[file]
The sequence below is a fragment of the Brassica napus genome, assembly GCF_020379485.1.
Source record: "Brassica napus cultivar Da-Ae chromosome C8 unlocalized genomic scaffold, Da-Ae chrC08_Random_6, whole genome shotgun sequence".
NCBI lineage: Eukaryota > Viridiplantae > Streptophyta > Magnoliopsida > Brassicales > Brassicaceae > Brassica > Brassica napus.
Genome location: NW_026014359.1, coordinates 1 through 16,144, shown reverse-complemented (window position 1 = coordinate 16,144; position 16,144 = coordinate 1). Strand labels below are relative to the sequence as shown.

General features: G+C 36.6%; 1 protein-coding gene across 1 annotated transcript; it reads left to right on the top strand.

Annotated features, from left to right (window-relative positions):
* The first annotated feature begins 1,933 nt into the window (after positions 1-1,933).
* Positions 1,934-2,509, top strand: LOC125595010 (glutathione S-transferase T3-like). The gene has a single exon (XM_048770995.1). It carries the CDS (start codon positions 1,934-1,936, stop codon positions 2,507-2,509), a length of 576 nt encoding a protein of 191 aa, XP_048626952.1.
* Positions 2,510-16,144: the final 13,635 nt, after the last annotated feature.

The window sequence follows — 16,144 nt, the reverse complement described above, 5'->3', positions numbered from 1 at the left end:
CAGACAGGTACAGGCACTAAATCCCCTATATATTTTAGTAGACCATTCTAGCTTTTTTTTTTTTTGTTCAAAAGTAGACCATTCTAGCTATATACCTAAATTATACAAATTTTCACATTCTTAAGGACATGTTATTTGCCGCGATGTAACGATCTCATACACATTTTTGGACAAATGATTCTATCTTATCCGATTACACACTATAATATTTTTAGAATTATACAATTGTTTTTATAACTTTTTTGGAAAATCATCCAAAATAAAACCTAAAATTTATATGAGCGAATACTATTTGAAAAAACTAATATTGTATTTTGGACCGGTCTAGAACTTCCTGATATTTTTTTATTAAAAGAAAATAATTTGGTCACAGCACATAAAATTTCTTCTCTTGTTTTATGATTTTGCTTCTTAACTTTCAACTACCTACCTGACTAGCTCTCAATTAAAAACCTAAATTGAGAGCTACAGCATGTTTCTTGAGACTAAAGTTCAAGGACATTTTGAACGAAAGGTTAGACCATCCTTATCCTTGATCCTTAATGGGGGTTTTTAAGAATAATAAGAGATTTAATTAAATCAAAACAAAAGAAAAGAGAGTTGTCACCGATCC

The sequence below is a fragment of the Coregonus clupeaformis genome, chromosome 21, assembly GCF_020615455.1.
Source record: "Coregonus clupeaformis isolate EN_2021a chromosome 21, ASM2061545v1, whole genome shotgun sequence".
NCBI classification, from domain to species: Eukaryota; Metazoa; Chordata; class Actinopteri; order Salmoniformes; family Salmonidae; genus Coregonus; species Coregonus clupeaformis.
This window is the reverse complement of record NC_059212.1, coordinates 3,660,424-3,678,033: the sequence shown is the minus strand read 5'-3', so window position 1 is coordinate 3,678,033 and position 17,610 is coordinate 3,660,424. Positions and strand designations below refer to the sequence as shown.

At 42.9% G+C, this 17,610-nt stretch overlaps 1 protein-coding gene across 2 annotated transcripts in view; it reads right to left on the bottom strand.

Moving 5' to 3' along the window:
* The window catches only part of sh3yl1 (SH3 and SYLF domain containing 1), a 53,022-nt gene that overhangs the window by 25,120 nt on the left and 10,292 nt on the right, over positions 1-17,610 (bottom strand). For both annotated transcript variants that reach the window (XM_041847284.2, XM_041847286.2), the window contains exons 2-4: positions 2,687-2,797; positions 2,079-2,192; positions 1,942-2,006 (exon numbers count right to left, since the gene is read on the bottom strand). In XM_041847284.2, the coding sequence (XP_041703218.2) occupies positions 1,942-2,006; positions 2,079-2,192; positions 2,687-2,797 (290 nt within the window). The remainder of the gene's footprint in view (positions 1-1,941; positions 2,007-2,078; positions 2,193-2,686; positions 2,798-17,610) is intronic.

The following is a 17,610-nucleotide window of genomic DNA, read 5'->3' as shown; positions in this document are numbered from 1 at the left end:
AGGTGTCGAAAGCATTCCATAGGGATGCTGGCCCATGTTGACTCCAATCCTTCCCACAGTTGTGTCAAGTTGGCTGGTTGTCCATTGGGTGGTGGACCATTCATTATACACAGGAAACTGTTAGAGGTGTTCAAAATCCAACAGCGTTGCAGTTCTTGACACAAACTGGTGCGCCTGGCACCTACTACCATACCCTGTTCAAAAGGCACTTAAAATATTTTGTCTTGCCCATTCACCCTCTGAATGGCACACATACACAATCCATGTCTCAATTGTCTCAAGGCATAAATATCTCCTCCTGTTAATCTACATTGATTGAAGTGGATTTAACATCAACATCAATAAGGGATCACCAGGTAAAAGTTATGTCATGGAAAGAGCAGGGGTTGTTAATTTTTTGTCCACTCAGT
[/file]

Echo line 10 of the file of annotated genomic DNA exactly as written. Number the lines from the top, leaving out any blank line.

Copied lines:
The window sequence follows — 16,144 nt, the reverse complement described above, 5'->3', positions numbered from 1 at the left end: